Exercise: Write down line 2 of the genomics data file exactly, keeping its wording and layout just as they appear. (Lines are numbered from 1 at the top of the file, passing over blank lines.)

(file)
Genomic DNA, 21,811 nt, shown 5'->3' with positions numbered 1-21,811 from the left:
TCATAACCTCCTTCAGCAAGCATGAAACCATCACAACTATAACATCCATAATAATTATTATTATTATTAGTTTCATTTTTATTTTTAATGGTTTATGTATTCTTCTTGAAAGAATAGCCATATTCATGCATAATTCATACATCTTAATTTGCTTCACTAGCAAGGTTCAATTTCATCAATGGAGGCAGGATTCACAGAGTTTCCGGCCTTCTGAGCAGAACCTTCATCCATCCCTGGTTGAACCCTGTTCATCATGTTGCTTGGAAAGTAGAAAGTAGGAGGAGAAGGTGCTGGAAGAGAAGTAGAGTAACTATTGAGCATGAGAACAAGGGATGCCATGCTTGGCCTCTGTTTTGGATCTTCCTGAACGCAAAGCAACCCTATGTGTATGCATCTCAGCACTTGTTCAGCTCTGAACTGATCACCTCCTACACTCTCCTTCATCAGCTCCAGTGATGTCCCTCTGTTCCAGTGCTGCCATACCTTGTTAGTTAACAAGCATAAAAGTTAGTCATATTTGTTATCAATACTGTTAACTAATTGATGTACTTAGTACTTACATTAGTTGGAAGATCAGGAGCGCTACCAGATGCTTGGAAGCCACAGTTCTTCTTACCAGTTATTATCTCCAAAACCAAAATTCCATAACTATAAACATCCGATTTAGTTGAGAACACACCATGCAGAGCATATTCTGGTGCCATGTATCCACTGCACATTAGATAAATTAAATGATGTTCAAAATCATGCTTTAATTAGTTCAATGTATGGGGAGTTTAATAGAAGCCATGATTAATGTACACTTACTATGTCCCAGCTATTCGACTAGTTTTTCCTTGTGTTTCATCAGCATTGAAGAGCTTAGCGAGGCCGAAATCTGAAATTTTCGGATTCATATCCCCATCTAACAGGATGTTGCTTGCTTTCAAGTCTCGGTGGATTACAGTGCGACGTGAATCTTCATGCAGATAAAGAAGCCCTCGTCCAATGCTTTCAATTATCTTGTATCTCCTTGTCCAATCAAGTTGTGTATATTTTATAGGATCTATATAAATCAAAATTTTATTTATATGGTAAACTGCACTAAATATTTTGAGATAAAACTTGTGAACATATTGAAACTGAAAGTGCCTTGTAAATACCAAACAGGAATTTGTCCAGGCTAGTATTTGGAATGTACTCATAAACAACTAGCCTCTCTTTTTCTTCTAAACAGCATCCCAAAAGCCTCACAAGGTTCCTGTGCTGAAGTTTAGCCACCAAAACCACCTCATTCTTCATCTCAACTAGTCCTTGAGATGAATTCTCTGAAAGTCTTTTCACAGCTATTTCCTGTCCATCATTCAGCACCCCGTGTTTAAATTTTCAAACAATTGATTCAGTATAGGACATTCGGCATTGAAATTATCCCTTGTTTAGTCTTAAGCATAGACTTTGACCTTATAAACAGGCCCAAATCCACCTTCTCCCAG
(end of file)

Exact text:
TCATAACCTCCTTCAGCAAGCATGAAACCATCACAACTATAACATCCATAATAATTATTATTATTATTAGTTTCATTTTTATTTTTAATGGTTTATGTATTCTTCTTGAAAGAATAGCCATATTCATGCATAATTCATACATCTTAATTTGCTTCACTAGCAAGGTTCAATTTCATCAATGGAGGCAGGATTCACAGAGTTTCCGGCCTTCTGAGCAGAACCTTCATCCATCCCTGGTTGAACCCTGTTCATCATGTTGCTTGGAAAGTAGAAAGTAGGAGGAGAAGGTGCTGGAAGAGAAGTAGAGTAACTATTGAGCATGAGAACAAGGGATGCCATGCTTGGCCTCTGTTTTGGATCTTCCTGAACGCAAAGCAACCCTATGTGTATGCATCTCAGCACTTGTTCAGCTCTGAACTGATCACCTCCTACACTCTCCTTCATCAGCTCCAGTGATGTCCCTCTGTTCCAGTGCTGCCATACCTTGTTAGTTAACAAGCATAAAAGTTAGTCATATTTGTTATCAATACTGTTAACTAATTGATGTACTTAGTACTTACATTAGTTGGAAGATCAGGAGCGCTACCAGATGCTTGGAAGCCACAGTTCTTCTTACCAGTTATTATCTCCAAAACCAAAATTCCATAACTATAAACATCCGATTTAGTTGAGAACACACCATGCAGAGCATATTCTGGTGCCATGTATCCACTGCACATTAGATAAATTAAATGATGTTCAAAATCATGCTTTAATTAGTTCAATGTATGGGGAGTTTAATAGAAGCCATGATTAATGTACACTTACTATGTCCCAGCTATTCGACTAGTTTTTCCTTGTGTTTCATCAGCATTGAAGAGCTTAGCGAGGCCGAAATCTGAAATTTTCGGATTCATATCCCCATCTAACAGGATGTTGCTTGCTTTCAAGTCTCGGTGGATTACAGTGCGACGTGAATCTTCATGCAGATAAAGAAGCCCTCGTCCAATGCTTTCAATTATCTTGTATCTCCTTGTCCAATCAAGTTGTGTATATTTTATAGGATCTATATAAATCAAAATTTTATTTATATGGTAAACTGCACTAAATATTTTGAGATAAAACTTGTGAACATATTGAAACTGAAAGTGCCTTGTAAATACCAAACAGGAATTTGTCCAGGCTAGTATTTGGAATGTACTCATAAACAACTAGCCTCTCTTTTTCTTCTAAACAGCATCCCAAAAGCCTCACAAGGTTCCTGTGCTGAAGTTTAGCCACCAAAACCACCTCATTCTTCATCTCAACTAGTCCTTGAGATGAATTCTCTGAAAGTCTTTTCACAGCTATTTCCTGTCCATCATTCAGCACCCCGTGTTTAAATTTTCAAACAATTGATTCAGTATAGGACATTCGGCATTGAAATTATCCCTTGTTTAGTCTTAAGCATAGACTTTGACCTTATAAACAGGCCCAAATCCACCTTCTCCCAG